There’s something about what Bjorn Lomborg writes that makes me cross. He’s got an article on Project Syndicate in which he argues that environmental policy is hurting the world’s poor. He’s specifically referring to climate change policy and he thinks that what the developing world really needs is access to cheap fossil fuels. The article is called The power to develop, if anyone is interested.
I always gets annoyed when people use the world’s poor as an excuse to do nothing to combat climate change. They pretend to take the moral high ground making it hard for anyone to question their position. After all, who doesn’t want to do something about world poverty? If you try to disagree with their position, then you end up looking like you don’t care about poverty.
The idea that we must choose between combating climate change or helping the world’s poor is sometimes referred to as a false dilemma. To my mind, it’s not a choice of one or the other. We should be doing both. Yes, we should do whatever we can to reduce world poverty and yes, we should fight climate change by reducing fossil fuel emissions. The world’s poor are likely to be hardest hit by climate change and yet they are the least responsible.
If people like Bjorn Lomborg really wanted to help the world’s poor, then he would be arguing for an equitable distribution of the remaining carbon budget. This is the amount of carbon we can still burn if we’re to keep the change in global mean surface temperature from rising above 2°C. Some estimates put the cumulative total at about 1 trillion tonnes of carbon and we’ve already burned through half of this. Note that by “we” I mean the rich, developed world has already burned through half the budget. Based on our current trend, we will reach 1 trillion tonnes at around 2040.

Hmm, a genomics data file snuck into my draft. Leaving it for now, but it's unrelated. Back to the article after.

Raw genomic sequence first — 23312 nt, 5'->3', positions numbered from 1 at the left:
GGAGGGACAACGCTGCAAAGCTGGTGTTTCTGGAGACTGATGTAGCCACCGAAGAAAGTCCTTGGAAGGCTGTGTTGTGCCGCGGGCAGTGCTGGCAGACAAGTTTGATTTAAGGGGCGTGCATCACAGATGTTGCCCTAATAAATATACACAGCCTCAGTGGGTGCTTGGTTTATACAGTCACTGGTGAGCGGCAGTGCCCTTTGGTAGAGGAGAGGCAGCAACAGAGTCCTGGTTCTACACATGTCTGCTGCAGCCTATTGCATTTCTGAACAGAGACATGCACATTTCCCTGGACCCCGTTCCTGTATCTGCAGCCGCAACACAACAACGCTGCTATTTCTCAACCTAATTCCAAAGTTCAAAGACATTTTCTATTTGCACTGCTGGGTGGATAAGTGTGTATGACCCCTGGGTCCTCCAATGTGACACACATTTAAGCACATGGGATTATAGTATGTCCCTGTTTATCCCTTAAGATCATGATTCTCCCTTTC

Who gets to use the other half of our carbon budget? There are three ways it can be divvied up according to Peter Singer and Teng Fei.
- It could be distributed on a per capita basis where countries are allocated a portion of the remaining budget in proportion to their population.
- It could be allocated on a per capita basis but take into account past emissions. So countries that have already used up part of the cumulative total will get less while other countries – poor, developing countries – will get more.
- It could be allocated on the basis of existing emissions. Countries that have used more of the cumulative total will get more of the remaining budget. This is essentially what is happening at the moment.
The second approach is the fairest, the last, the most unfair. My challenge to anyone who claims to hold the interests of the world’s poor in high regard, is to suggest that developing countries should receive a higher proportion of the remaining carbon budget while rich, developed nations receive less. If people like Bjorn Lomborg really want to help the poor, then this is what he should be arguing for. Climate change will hurt them more than us.